Yemen conflict: Loyalists 'enter last Aden district'
Forces loyal to Yemen's exiled government say they have advanced into the last part of the southern city of Aden still held by Houthi rebels.
A spokesman said on Monday that local militias and army units, backed by Saudi-led coalition air strikes, had taken most of the Tawahi district.
On Friday, the government declared that the city had been "liberated" after four months of fierce fighting.
Clashes continued over the weekend, however, leaving dozens of people dead.
On Sunday, rebel artillery fire struck the densely-populated northern suburb of Dar Saad, where many displaced people live, Medecins Sans Frontieres (MSF) said.
The medical charity said its hospital in the area received 150 casualties, among them women, children and elderly people. Forty-two people were dead on arrival and tens of other bodies had to be turned away because the hospital was overwhelmed.
MSF added that it had witnessed "massive retaliation against civilians by the Houthis" and warned that it feared targeted killings of civilian populations would recur in the south of Yemen as the rebels were driven out of areas they control.
The Houthis denied targeting civilians in Dar Saad and blamed "media deception".
Fighters from the Popular Resistance Committees (PRC) and soldiers advanced into Tawahi, at the western tip of the Aden peninsula, late on Sunday after securing the neighbouring Crater district, militia spokesman Ali al-Ahmedi said.
Why is there fighting in Yemen?
- Northern Shia Muslim rebels known as Houthis, backed by forces loyal to Yemen's ex-president, took over parts of Yemen, including Sanaa, and forced the government into exile in March
- The rebels accused the government of corruption and of planning to marginalise their heartland within a proposed federal system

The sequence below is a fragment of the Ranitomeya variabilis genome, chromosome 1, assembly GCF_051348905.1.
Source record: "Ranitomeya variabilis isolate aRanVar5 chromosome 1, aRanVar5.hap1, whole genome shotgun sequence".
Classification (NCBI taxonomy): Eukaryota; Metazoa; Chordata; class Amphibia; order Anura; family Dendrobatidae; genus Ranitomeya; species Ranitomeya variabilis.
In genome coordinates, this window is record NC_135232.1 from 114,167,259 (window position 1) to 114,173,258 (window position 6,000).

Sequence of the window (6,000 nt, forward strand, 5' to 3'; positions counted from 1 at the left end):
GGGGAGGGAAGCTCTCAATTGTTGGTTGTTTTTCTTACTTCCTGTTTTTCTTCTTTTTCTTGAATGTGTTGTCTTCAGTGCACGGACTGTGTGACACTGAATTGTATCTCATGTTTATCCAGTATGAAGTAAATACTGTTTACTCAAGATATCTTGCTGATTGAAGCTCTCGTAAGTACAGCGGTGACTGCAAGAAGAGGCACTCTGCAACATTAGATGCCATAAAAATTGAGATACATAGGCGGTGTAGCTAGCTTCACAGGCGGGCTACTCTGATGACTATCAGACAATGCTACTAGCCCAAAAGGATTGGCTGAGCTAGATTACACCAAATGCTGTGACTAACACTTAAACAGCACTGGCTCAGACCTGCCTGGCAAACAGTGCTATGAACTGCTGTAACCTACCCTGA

- Forces loyal to the government, and southern militia, are fighting back, aided by air strikes led by neighbouring Saudi Arabia
They took control of state television and radio buildings, as well as military and security facilities.
An operation was currently under way to "flush out" the remaining rebels, Mr Ahmedi told the AFP news agency, adding that some had taken positions on rooftops.
Fighting was also reported on Monday around key military bases to the north and east of Aden, in the provinces of Lahj and Abyan, and in the central city of Taiz, according to the Reuters news agency.
The Houthis and allied security forces loyal to ousted former President Ali Abdullah Saleh have vowed to resist the offensive.
The losses in Aden represent the biggest setback for the rebels since the Saudi-led air campaign against them started on 26 March, a day after they entered the city.
Mr Hadi had taken refuge there the previous month after the Houthis consolidated their control of the capital, Sanaa, and placed him under effective house arrest.
In a separate development on Sunday, at least 20 civilians were killed in coalition air strikes in the Houthis' northern stronghold of Saada province, the rebel-controlled Saba news agency reported.
The UN says more than 3,200 people, half of them civilians, have been killed in air strikes and fighting on the ground in the past 16 weeks.
Another one million civilians have been displaced by the conflict and more than 80% of Yemen's 25 million people now need some form of humanitarian aid.